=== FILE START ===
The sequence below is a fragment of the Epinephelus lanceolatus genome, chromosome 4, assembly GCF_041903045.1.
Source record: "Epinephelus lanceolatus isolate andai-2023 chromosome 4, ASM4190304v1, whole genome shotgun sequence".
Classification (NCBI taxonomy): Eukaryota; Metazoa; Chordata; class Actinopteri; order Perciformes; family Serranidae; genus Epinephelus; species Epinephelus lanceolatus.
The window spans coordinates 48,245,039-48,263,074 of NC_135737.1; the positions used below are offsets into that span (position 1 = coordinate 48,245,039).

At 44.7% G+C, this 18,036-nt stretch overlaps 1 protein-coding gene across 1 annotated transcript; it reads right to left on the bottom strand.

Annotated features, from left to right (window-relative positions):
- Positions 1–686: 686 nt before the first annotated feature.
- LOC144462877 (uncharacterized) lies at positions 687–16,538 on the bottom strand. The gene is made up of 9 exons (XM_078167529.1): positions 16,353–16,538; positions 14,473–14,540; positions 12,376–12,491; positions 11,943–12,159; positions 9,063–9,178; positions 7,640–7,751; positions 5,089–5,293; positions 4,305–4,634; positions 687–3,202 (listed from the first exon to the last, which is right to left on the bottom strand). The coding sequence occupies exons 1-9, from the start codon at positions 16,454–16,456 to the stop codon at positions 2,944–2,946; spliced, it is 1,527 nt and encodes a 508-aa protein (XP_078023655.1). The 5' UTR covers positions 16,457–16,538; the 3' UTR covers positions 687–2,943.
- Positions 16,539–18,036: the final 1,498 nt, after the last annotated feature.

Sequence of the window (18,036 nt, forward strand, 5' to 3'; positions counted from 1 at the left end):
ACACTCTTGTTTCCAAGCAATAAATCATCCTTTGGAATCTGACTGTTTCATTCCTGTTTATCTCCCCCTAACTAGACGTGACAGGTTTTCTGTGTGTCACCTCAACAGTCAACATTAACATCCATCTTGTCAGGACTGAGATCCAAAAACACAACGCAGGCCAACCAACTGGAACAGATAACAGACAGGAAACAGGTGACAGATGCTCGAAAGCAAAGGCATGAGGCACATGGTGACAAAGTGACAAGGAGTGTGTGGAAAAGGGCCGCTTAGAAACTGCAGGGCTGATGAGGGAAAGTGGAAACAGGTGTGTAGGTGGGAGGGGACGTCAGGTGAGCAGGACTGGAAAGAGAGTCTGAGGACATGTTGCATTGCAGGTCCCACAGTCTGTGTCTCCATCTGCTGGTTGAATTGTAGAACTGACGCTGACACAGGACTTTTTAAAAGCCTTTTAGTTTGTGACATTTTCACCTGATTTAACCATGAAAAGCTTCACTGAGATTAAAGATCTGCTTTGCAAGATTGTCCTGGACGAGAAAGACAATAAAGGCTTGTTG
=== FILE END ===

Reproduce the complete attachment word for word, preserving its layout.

The sequence below is a fragment of the Epinephelus lanceolatus genome, chromosome 4, assembly GCF_041903045.1.
Source record: "Epinephelus lanceolatus isolate andai-2023 chromosome 4, ASM4190304v1, whole genome shotgun sequence".
Classification (NCBI taxonomy): Eukaryota; Metazoa; Chordata; class Actinopteri; order Perciformes; family Serranidae; genus Epinephelus; species Epinephelus lanceolatus.
The window spans coordinates 48,245,039-48,263,074 of NC_135737.1; the positions used below are offsets into that span (position 1 = coordinate 48,245,039).

At 44.7% G+C, this 18,036-nt stretch overlaps 1 protein-coding gene across 1 annotated transcript; it reads right to left on the bottom strand.

Annotated features, from left to right (window-relative positions):
- Positions 1–686: 686 nt before the first annotated feature.
- LOC144462877 (uncharacterized) lies at positions 687–16,538 on the bottom strand. The gene is made up of 9 exons (XM_078167529.1): positions 16,353–16,538; positions 14,473–14,540; positions 12,376–12,491; positions 11,943–12,159; positions 9,063–9,178; positions 7,640–7,751; positions 5,089–5,293; positions 4,305–4,634; positions 687–3,202 (listed from the first exon to the last, which is right to left on the bottom strand). The coding sequence occupies exons 1-9, from the start codon at positions 16,454–16,456 to the stop codon at positions 2,944–2,946; spliced, it is 1,527 nt and encodes a 508-aa protein (XP_078023655.1). The 5' UTR covers positions 16,457–16,538; the 3' UTR covers positions 687–2,943.
- Positions 16,539–18,036: the final 1,498 nt, after the last annotated feature.

Sequence of the window (18,036 nt, forward strand, 5' to 3'; positions counted from 1 at the left end):
ACACTCTTGTTTCCAAGCAATAAATCATCCTTTGGAATCTGACTGTTTCATTCCTGTTTATCTCCCCCTAACTAGACGTGACAGGTTTTCTGTGTGTCACCTCAACAGTCAACATTAACATCCATCTTGTCAGGACTGAGATCCAAAAACACAACGCAGGCCAACCAACTGGAACAGATAACAGACAGGAAACAGGTGACAGATGCTCGAAAGCAAAGGCATGAGGCACATGGTGACAAAGTGACAAGGAGTGTGTGGAAAAGGGCCGCTTAGAAACTGCAGGGCTGATGAGGGAAAGTGGAAACAGGTGTGTAGGTGGGAGGGGACGTCAGGTGAGCAGGACTGGAAAGAGAGTCTGAGGACATGTTGCATTGCAGGTCCCACAGTCTGTGTCTCCATCTGCTGGTTGAATTGTAGAACTGACGCTGACACAGGACTTTTTAAAAGCCTTTTAGTTTGTGACATTTTCACCTGATTTAACCATGAAAAGCTTCACTGAGATTAAAGATCTGCTTTGCAAGATTGTCCTGGACGAGAAAGACAATAAAGGCTTGTTG